But not so long ago, beautiful simplicity seemed to be falling out of reach. Paperwork was distracting the nuns from prayer as the burdens of running the chocolate business crowded out their mission of quiet contemplation.
"To maintain that atmosphere of tranquility, the atmosphere of peace that is essential to our way of life — which is the reason for being here — we simply needed help," said Sister Pamela, who has lived and worked here for 21 years.
And so, the members of this order founded in the 11th century decided what they needed was a 21st century supply chain. Trappistine Quality Candy, as the business is known, might not resemble the factory floor at Intel, but it certainly shed its medieval roots.
Desktop computers, a server and an internal network have replaced two old, barely functioning PCs that once sat in a dank basement and left the nuns worried that large customers would leave because of poor service.
Sister Pamela is Trappistine's unofficial chief technology officer. After morning prayers and Mass, she stops by a recently renovated office and fetches from the Internet a file with the latest mail orders compiled by a Wisconsin outsourcing company.
Those, along with others from Trappistine's Web site, are plugged into software that spits out instant packing slips that are sent to the production line, and an electronic manifesto for the United Parcel Service truck that will pull up behind the kitchen later in the day.
The sisters rarely have phone access, but e-mail keeps them in touch with customers as far away as China.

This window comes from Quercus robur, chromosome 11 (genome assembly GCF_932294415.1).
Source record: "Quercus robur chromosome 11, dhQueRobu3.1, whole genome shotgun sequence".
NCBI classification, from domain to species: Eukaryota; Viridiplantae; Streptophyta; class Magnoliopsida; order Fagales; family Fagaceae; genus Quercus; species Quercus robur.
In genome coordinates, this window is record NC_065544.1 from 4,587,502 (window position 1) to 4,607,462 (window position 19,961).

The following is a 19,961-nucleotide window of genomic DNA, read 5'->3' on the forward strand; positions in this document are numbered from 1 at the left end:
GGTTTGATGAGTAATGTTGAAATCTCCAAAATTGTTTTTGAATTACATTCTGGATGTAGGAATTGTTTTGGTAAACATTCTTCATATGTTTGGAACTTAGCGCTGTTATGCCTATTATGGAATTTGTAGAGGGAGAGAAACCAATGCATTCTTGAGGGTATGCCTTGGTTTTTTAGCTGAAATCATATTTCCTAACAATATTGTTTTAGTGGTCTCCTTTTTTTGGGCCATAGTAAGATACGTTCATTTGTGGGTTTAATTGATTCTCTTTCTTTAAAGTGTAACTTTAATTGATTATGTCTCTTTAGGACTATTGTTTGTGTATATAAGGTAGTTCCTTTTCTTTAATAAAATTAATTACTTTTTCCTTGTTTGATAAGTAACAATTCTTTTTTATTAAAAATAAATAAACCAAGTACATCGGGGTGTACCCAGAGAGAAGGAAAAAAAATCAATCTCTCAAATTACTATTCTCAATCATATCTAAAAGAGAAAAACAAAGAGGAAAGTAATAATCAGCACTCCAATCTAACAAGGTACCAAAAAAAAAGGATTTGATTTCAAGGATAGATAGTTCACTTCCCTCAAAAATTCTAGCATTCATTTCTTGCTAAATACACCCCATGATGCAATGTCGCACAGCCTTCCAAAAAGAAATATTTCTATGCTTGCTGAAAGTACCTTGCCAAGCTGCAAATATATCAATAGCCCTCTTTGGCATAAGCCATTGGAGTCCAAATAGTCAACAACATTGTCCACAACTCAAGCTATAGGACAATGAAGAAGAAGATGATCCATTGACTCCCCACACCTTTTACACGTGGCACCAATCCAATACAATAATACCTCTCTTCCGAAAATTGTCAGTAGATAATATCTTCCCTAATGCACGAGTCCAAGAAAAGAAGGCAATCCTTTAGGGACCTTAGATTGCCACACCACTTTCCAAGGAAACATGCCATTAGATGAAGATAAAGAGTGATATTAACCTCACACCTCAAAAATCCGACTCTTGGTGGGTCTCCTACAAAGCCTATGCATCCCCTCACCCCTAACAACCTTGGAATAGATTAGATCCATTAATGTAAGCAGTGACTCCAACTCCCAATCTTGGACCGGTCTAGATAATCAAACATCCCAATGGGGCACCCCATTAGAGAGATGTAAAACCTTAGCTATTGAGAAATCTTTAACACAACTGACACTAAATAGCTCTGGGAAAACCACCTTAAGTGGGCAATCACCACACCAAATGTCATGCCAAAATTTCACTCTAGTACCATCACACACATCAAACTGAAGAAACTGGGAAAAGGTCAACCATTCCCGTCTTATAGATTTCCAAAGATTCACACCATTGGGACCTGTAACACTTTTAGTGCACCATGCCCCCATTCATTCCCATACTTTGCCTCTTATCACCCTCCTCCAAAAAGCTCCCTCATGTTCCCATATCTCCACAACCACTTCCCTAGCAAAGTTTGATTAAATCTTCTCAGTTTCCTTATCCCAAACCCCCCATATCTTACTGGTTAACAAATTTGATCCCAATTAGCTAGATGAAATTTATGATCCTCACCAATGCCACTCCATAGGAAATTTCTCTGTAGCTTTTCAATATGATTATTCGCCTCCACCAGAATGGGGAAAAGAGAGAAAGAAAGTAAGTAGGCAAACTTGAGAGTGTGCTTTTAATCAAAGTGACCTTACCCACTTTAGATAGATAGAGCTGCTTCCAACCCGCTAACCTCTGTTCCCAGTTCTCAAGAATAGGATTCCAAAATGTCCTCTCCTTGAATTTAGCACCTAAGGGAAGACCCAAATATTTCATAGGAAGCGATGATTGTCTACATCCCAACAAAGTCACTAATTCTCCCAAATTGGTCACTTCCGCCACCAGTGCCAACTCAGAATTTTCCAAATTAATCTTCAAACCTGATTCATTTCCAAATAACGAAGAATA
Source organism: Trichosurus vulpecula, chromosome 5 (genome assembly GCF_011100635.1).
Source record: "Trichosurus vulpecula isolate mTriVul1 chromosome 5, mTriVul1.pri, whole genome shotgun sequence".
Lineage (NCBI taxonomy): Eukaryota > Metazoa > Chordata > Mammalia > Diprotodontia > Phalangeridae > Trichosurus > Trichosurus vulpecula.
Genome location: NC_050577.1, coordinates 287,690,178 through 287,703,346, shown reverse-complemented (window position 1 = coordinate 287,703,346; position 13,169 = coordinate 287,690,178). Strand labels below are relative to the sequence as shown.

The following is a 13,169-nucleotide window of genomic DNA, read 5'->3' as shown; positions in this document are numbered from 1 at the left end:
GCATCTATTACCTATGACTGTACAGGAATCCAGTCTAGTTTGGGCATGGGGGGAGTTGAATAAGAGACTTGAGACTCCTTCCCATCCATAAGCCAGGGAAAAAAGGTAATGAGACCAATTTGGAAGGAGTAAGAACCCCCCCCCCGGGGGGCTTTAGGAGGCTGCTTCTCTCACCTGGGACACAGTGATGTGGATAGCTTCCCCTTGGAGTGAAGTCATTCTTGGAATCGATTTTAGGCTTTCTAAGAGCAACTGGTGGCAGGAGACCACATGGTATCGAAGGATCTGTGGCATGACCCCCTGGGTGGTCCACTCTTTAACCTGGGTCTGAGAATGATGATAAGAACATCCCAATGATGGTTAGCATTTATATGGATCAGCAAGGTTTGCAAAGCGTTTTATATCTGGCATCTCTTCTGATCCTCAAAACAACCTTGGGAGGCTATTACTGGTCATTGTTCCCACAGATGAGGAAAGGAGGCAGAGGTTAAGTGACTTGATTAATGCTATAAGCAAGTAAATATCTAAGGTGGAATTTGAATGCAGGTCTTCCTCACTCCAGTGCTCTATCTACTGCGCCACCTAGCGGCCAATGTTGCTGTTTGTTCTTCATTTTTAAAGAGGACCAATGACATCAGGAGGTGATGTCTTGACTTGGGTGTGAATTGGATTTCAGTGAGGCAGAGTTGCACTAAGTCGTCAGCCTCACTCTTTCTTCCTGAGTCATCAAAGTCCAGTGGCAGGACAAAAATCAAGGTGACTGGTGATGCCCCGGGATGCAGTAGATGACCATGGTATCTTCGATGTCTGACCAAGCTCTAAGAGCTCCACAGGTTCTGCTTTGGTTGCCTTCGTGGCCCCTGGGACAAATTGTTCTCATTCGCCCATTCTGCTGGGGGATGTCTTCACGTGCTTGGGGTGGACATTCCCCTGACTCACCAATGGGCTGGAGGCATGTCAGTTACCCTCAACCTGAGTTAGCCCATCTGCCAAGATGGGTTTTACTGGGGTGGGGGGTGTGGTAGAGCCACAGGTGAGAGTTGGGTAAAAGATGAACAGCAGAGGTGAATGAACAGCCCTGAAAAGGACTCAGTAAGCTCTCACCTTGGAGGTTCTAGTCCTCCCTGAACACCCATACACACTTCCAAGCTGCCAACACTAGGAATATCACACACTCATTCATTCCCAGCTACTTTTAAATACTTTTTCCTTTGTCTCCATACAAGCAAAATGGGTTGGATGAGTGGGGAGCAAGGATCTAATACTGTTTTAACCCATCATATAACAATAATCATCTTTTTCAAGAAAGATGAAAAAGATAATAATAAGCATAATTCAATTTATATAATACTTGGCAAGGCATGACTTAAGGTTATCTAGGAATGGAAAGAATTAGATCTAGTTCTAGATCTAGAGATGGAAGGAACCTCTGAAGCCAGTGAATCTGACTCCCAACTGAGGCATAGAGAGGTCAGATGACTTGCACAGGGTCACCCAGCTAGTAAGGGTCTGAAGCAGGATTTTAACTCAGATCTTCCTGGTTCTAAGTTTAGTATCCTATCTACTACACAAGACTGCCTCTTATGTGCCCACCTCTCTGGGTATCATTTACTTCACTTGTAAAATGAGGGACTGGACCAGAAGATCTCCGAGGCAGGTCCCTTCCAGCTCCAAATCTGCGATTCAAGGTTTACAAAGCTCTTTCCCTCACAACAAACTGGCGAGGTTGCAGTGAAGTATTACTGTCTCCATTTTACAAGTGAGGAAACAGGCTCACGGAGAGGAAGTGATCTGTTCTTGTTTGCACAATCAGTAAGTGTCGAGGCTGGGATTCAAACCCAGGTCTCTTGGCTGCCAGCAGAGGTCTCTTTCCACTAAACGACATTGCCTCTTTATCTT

The Web site accounts for 20 percent of the orders. Like most e-businesses, the sisters hope that number will grow.
"When I think back five years ago, all this was unimaginable," said Sister Elizabeth, who supervises some of the chocolate production.
Sales haven't increased much lately, but in this rare instance, that doesn't mean the technology failed. "We do the office work with fewer hours, fewer people and more peace," Sister Pamela said.
That leaves more time and energy for the spiritual tasks: prayer and making chocolate.
"When you come to the monastery it's for a very specific purpose," Sister Elizabeth said. "Everything in life aside from the technology is geared so that purpose can be fulfilled — a union with God. That's why we get up at 3 o'clock. That's why we do the simple work we do."
Founded in 1949, Mount Saint Mary was the first Cistercian house in the United States. The nuns first supported themselves by baking bread, but the early-morning baking schedule interfered with their morning routine, so in 1956 they turned to chocolate. Everyone helps, especially at Christmas; the infirm who can no longer bake fold boxes.
Life here is rigid: The Cistercian order was founded in 1098 by an abbot who felt his previous monastery had become too lax in observing the Rule of Saint Benedict, a guide to the monastic life that dates to the sixth century. There is no television or radio, and the only secular newspaper subscription is the Christian Science Monitor.
But the Cistercians aren't against progress; in fact, their medieval monasteries were known for cutting-edge architecture and water systems. So they used a 1998 grant to hire Ziad H. Moukheiber, who runs a small consulting firm called Silversword Solutions of Newton with his wife, Lamia. They earned the contract by showing they understood this wasn't a typical business.
For Moukheiber, working for the sisters meant throwing many of his usual recommendations out the window.
"Sometimes, the immediate instinct is, 'Why don't you hire three temp workers, or work until 8 p.m.?'" he said. "They can't do that."
Profits aren't the first priority at Trappistine, Sister Elizabeth says, but she hopes orders will increase now that they can handle them. Chocolate sales cover about half the abbey's expenses.
Sister Pamela, who learned computer basics as the abbey librarian, is reading up on Web marketing and investigating advertising on search engines.
Lamia Moukheiber said she's an ideal CTO.
"We'd hired her in a second," she said.
By Justine Pope